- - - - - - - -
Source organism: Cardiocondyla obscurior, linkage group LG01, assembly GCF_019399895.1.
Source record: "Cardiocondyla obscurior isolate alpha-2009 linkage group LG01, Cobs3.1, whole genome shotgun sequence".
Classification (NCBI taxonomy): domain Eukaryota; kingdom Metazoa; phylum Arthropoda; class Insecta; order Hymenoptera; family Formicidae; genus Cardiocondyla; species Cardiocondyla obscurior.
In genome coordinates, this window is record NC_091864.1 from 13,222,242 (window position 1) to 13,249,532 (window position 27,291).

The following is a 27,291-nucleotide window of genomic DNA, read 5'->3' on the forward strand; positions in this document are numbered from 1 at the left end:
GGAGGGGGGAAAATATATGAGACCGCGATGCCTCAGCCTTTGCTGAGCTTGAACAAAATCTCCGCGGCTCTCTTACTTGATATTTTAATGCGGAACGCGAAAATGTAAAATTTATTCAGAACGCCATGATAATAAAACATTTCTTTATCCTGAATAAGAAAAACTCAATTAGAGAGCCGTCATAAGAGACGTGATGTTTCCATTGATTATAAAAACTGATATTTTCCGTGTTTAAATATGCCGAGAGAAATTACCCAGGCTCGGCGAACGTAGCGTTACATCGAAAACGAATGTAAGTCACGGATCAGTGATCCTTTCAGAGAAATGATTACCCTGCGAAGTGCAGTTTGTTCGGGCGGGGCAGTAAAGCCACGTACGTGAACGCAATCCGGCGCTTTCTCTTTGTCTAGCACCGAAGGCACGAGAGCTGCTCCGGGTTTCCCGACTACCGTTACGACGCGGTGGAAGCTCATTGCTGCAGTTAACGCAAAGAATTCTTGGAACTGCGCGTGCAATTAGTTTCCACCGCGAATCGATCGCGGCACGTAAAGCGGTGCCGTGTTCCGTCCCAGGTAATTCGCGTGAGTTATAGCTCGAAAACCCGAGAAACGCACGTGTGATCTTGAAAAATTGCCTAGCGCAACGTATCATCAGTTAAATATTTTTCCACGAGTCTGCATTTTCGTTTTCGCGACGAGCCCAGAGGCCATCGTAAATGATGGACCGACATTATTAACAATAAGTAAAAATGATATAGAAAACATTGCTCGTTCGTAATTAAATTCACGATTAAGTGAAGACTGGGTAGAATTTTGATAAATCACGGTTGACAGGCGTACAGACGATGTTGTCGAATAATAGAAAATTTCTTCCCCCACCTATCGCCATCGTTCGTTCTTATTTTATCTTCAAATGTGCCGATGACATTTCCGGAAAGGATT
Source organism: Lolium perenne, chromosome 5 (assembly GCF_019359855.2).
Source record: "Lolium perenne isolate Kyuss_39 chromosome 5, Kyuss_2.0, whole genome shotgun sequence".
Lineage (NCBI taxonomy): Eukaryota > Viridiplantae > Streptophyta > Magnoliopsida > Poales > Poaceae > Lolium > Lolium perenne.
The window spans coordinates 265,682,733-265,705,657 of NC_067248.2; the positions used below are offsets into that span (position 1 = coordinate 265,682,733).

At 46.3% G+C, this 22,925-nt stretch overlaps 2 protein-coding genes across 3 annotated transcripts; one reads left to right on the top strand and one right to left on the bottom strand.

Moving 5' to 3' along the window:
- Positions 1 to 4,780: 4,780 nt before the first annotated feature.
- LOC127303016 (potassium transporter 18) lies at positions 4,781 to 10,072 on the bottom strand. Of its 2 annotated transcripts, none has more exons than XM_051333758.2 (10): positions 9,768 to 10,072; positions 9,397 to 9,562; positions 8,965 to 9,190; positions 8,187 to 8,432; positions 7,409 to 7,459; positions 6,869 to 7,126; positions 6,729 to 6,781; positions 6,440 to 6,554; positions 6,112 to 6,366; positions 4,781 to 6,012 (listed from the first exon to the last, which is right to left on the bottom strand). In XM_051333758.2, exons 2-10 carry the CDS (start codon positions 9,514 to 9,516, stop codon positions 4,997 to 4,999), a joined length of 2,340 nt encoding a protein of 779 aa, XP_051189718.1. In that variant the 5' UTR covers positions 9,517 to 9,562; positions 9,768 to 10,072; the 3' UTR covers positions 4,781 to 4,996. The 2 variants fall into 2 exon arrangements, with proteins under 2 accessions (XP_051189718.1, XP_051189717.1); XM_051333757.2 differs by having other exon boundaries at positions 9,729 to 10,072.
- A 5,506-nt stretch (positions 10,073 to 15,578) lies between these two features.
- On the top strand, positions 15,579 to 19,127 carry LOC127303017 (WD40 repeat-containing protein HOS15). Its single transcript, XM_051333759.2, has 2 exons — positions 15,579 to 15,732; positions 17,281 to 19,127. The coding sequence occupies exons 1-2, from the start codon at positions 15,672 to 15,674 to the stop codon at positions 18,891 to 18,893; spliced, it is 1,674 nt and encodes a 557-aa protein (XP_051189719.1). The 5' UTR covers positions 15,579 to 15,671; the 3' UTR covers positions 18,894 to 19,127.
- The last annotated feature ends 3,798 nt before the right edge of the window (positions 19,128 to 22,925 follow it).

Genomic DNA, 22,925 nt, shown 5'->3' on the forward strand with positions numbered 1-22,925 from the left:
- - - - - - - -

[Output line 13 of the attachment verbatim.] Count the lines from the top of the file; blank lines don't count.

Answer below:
- Positions 1 to 4,780: 4,780 nt before the first annotated feature.